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The Science of Sarcasm? Yeah, Right.
November 17, 2011 6:01 PM   Subscribe

“Sarcasm detector? That’s a really useful invention.” How do humans separate sarcasm from sincerity? Research on the subject is leading to insights about how the mind works. Really. previously
posted by the man of twists and turns (27 comments total) 20 users marked this as a favorite

 
Sometimes I wish I could move to Betelgeuse, where they don't have sarcasm.
posted by Gator at 6:16 PM on November 17, 2011 [2 favorites]


OMG what a wasted opportunity for HAMBURGER
posted by nathancaswell at 6:17 PM on November 17, 2011


Interesting article I never realize how much sarcasm I use till I hang around with my mom, who can't discern it at all.

Loved this short Kids in the Hall bit:

http://www.youtube.com/watch?v=qykzFSF0q14&feature=youtube_gdata_player

Apologies: my phone's not letting me link! Ugh.
posted by Occula at 6:19 PM on November 17, 2011 [4 favorites]


The Greek root for sarcasm, sarkazein, means to tear flesh like dogs

Whoa. I tend to be wary of the etymological fallacy, but I'll probably be less sarcastic now.
posted by Beardman at 6:21 PM on November 17, 2011 [1 favorite]


Of course the human brain has to work harder to detect sarcasm. Isn't that the entire point of sarcasm, to make a statement that's so obvious that the listener intuits the meaning is the opposite? Isn't that obvi--

WAIT A MINUTE. Well played, researchers.
posted by JHarris at 6:31 PM on November 17, 2011 [1 favorite]


I'll be generally less sarcastic if the world will be generally less full of shit.
posted by philip-random at 6:42 PM on November 17, 2011 [9 favorites]


Scientists who have monitored the electrical activity of the brains of test subjects exposed to sarcastic statements have found that brains have to work harder to understand sarcasm.

I understand this. When I was a bratty sarcastic tween, teen, and, I guess, now, I remember being so bored out of my mind that expressing myself non-sarcastically like everyone else seemed dreadfully tedious. But my family pretended to not understand what I was saying and then get pissed off.

I also use sarcasm when straight-forward language can't seem to express the magnitude or importance of what I mean. It's like the meaning is so strong it explodes out of its own meanings and goes all the way around into opposite words.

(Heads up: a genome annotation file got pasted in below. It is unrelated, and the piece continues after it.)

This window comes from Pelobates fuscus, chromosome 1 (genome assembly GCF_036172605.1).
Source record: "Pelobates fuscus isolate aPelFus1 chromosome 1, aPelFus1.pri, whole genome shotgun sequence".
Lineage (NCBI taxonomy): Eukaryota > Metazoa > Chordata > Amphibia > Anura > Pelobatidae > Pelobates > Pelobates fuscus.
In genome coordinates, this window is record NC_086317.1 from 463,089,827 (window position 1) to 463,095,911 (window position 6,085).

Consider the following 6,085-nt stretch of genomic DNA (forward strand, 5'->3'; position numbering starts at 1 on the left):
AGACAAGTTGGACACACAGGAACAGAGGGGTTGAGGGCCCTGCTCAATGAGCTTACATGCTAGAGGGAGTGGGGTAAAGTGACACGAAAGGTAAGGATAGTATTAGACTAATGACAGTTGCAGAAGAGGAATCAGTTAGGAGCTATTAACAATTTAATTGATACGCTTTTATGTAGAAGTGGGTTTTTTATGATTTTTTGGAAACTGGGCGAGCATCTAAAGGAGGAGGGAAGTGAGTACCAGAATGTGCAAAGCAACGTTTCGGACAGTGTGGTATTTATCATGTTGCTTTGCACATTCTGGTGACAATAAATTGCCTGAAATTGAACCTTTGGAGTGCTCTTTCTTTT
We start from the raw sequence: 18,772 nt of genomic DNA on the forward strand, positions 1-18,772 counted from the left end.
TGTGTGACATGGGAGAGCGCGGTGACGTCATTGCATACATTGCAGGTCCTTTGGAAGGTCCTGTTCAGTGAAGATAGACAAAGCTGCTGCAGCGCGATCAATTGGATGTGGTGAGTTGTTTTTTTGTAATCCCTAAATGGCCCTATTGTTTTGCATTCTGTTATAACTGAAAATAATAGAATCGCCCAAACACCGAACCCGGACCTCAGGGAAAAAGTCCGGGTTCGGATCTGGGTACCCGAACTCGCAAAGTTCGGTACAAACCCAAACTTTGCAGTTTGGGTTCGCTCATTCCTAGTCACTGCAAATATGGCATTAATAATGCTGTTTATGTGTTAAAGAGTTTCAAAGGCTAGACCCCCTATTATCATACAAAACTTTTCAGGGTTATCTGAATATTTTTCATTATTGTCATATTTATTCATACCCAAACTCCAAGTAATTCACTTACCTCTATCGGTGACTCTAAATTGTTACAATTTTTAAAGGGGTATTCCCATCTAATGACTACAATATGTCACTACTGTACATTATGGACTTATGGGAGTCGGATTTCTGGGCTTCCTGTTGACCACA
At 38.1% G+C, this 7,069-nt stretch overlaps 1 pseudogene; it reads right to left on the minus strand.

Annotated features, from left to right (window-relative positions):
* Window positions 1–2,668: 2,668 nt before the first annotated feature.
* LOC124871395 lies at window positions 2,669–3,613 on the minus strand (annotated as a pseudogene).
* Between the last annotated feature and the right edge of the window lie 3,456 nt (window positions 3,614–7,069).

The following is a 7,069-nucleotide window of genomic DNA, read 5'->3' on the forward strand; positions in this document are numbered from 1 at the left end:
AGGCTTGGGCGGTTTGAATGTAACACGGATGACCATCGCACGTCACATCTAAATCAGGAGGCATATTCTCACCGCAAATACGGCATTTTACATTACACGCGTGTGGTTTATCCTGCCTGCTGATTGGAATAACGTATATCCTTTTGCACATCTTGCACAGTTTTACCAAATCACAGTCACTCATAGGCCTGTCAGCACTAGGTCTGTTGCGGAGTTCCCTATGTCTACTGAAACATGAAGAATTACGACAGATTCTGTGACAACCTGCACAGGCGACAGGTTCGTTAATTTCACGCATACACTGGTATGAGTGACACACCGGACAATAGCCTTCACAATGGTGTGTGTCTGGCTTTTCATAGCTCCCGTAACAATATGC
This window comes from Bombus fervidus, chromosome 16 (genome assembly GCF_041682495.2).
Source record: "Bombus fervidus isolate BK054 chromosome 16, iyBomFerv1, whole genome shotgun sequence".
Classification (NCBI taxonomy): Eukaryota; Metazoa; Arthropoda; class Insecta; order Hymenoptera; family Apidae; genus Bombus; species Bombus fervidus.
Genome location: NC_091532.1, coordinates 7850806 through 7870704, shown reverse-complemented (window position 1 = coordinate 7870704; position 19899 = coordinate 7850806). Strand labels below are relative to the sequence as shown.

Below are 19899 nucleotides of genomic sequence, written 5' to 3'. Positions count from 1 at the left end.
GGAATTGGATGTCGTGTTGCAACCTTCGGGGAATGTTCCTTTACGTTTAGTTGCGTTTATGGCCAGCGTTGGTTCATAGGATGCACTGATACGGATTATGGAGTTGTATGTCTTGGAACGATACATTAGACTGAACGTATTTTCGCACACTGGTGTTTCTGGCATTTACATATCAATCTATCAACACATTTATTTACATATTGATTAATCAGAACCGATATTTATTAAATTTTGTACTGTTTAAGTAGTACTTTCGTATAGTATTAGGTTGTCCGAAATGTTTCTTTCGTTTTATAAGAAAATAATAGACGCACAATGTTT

posted by bleep at 6:50 PM on November 17, 2011


[added "previously" per OP request, carry on.]
posted by jessamyn at 6:50 PM on November 17, 2011


Pexman said she has encountered children as young as 4 who say, “smooth move, mom” at a parent’s mistake.

I have also encountered those children.
posted by selfmedicating at 7:11 PM on November 17, 2011 [1 favorite]


Don't we have a powerful sarcasm detector called brain already?

For a startert, one can try to distinguinsh between irony and sarcasm, which often get mixed, by getting examples of irony from Alanis Morisette's Ironic song.
An old man turned ninety-eight
He won the lottery and died the next day
It's a black fly in your Chardonnay
It's a death row pardon two minutes too late
Isn't it ironic ... don't you think
and examples of Sarcasm
"Oh, a sarcasm detector. That’s a really useful invention!"
(Comic Book Guy, The Simpsons)
Adrian Monk: This is my assistant, Sharona.
Ambrose Monk: Hello, we spoke on the phone.
Adrian Monk: Oh, so you can dial a telephone! I was worried. I thought you might be paralyzed, or something.
Ambrose Monk: I wasn't paralyzed.
Adrian Monk: I was being sarcastic.
Ambrose Monk: You were being sardonic. Sarcasm is a contemptuous ironic statement. You were being mockingly derisive. That's sardonic.

(Tony Shalhoub and John Turturro in "Mr. Monk and the Three Pies." Monk, 2004)


Confused enough already?
posted by elpapacito at 7:14 PM on November 17, 2011 [3 favorites]


Alanis Morisette is certainly my go to expert on the precise nature of irony.
posted by joannemullen at 7:34 PM on November 17, 2011 [2 favorites]


I recommend Jon Agee's excellent book Terrific for anyone who wants to introduce youngsters to the wonderful world of sarcasm.
posted by asperity at 7:40 PM on November 17, 2011


Pexman said she has encountered children as young as 4 who say, “smooth move, mom” at a parent’s mistake.

I have also encountered those children.
posted by selfmedicating at 10:11 PM on November 17 [+] [!]


So have my parents.
posted by Maisie at 7:58 PM on November 17, 2011 [1 favorite]


An inability to understand sarcasm may be an early warning sign of brain disease.
posted by PareidoliaticBoy at 8:17 PM on November 17, 2011


We still have the "idiot detector" our son made, unprompted, out of pipe cleaners. He used it unscrupulously (or scrupulously, your pick) to vet all who entered our house.

He is 22 now and doesn't seem to need it anymore. But we're keeping it anyway. Rainy days and keepsakes.
posted by emhutchinson at 8:43 PM on November 17, 2011


My teen with Aspergers can be extremely sarcastic, but he has difficulty picking it up in other people. Sometime he asks me if I'm serious after I've made a snarky remark. I respond with "what do you think, Abed?" and he gets that he's being obtuse and then we make kickpuncher jokes.

On a more serious note, I wonder why his brain can formulate it but not hear it. Even sometimes when he's watching Jon Stewart he has to stop and ask if a joke was meant sincerely. He always assumes sincerity.

Oh and the phrase is "smooth move, exlax" Sheeseh.
posted by Biblio at 9:16 PM on November 17, 2011 [3 favorites]


On a more serious note, I wonder why his brain can formulate it but not hear it

Just guessing here.... He's probably formulating it by emulation, doing what he observes other people doing. Does he also sometimes have problems determining if he's being too subtle or harsh with sarcastic remarks?